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Last Updated: Friday, 31 August 2007, 12:47 GMT 13:47 UK
Court told videos 'easy to find'
High Court in Glasgow
Mr Siddique is on trial at the High Court in Glasgow
Islamic extremist videos and documents which were found on a terror accused's computers are easily accessed on the internet, a court has been told.

Mohammed Atif Siddique from Alva, Clackmannanshire, denies five charges related to terrorism.

Computer expert Michael Dickson, who examined Mr Siddique's computers, has been giving evidence at his trial.

The court heard the information could be obtained typing "Islamic extremist" into the Google search engine.

Israeli website

The jury at the High Court in Glasgow was shown a download from an academic Israeli website which featured articles in Arabic with pictures and diagrams of assault rifles and a rocket launcher.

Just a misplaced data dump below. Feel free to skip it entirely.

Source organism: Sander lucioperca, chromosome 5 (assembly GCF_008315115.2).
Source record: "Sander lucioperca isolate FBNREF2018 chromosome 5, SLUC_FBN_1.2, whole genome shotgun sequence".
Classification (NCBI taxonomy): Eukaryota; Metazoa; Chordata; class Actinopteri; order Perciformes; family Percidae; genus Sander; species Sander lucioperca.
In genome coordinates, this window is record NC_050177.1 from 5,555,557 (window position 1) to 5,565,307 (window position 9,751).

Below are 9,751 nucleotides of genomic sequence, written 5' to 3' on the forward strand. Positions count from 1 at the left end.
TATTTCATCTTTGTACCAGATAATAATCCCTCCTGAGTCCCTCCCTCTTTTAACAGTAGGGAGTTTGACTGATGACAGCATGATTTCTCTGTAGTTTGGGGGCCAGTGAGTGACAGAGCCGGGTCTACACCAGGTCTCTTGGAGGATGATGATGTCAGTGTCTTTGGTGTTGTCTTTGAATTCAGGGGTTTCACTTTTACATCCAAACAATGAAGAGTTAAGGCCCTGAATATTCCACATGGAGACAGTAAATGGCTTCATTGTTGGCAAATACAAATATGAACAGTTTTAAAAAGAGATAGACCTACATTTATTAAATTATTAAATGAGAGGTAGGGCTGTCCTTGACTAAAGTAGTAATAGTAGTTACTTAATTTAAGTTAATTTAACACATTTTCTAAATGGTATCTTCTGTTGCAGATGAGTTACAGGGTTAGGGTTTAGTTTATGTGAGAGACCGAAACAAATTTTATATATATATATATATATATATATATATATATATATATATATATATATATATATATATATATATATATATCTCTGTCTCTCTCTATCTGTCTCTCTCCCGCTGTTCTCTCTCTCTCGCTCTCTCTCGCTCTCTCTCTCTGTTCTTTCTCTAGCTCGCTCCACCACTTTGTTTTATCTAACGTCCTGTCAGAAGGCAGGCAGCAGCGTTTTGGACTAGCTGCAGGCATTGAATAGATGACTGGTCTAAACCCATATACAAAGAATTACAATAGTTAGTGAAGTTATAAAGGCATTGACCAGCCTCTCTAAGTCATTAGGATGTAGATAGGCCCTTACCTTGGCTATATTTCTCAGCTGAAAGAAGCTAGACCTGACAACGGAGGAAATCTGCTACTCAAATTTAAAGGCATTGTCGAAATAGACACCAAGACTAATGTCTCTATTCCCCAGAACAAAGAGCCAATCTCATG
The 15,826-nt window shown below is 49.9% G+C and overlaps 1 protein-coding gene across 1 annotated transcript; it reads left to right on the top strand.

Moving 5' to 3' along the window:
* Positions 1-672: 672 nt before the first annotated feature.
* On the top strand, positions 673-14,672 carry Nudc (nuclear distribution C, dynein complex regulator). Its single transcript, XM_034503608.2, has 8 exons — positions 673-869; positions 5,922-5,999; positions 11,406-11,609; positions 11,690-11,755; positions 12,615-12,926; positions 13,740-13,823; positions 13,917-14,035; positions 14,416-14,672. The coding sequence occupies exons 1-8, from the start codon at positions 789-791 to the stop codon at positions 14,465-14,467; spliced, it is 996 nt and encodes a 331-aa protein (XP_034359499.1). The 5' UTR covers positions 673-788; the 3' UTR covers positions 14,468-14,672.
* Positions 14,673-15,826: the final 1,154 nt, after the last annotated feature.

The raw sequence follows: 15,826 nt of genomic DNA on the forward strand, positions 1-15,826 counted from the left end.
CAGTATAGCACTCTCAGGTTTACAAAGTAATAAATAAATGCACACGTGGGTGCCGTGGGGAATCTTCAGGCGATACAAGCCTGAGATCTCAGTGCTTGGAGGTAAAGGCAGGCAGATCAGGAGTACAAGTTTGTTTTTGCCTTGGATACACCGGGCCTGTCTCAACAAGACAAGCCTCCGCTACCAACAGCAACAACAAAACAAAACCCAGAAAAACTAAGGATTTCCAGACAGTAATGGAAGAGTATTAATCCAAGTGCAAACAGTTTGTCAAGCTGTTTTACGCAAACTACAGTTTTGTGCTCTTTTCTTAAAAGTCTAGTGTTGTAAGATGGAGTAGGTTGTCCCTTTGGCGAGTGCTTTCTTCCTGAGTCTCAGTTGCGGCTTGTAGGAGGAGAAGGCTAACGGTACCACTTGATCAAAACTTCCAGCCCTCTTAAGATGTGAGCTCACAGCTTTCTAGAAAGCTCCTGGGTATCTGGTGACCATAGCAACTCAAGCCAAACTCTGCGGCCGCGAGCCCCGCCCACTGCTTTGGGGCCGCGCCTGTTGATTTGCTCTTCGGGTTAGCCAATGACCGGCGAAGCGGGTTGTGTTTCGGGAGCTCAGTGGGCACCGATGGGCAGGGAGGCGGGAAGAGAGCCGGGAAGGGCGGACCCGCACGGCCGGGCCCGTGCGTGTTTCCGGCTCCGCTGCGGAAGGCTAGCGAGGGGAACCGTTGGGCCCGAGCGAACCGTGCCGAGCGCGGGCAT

Mr Dickson agreed the material was probably not intended to "provide information to Islamic terrorists".

He told the court he could tell the sites had been accessed, but not if the material had been read.

He also said there was no way of knowing who had downloaded the items from the internet, only that they were found on Mr Siddique's computers.

Police officers in Alva
Mr Siddique was arrested in Alva in April last year

Mr Siddique was arrested at his family home in Alva in a police operation on 13 April 2006, eight days after a laptop computer was seized at Glasgow Airport.

He has been accused of possessing suspicious terrorism-related items including CDs and videos of weapons use, guerrilla tactics and bomb-making.

He has also been accused of collecting terrorist-related information, setting up websites showing how to make and use weapons and explosives, and circulating inflammatory terrorist publications.

A further charge of breach of the peace relates to claims that he showed students at Glasgow Metropolitan College images of suicide bombers and terrorist beheadings.

This charge also includes the allegation that he threatened to become a suicide bomber, and claimed to be a member of al-Qaeda.

The trial, before Lord Carloway, continues.

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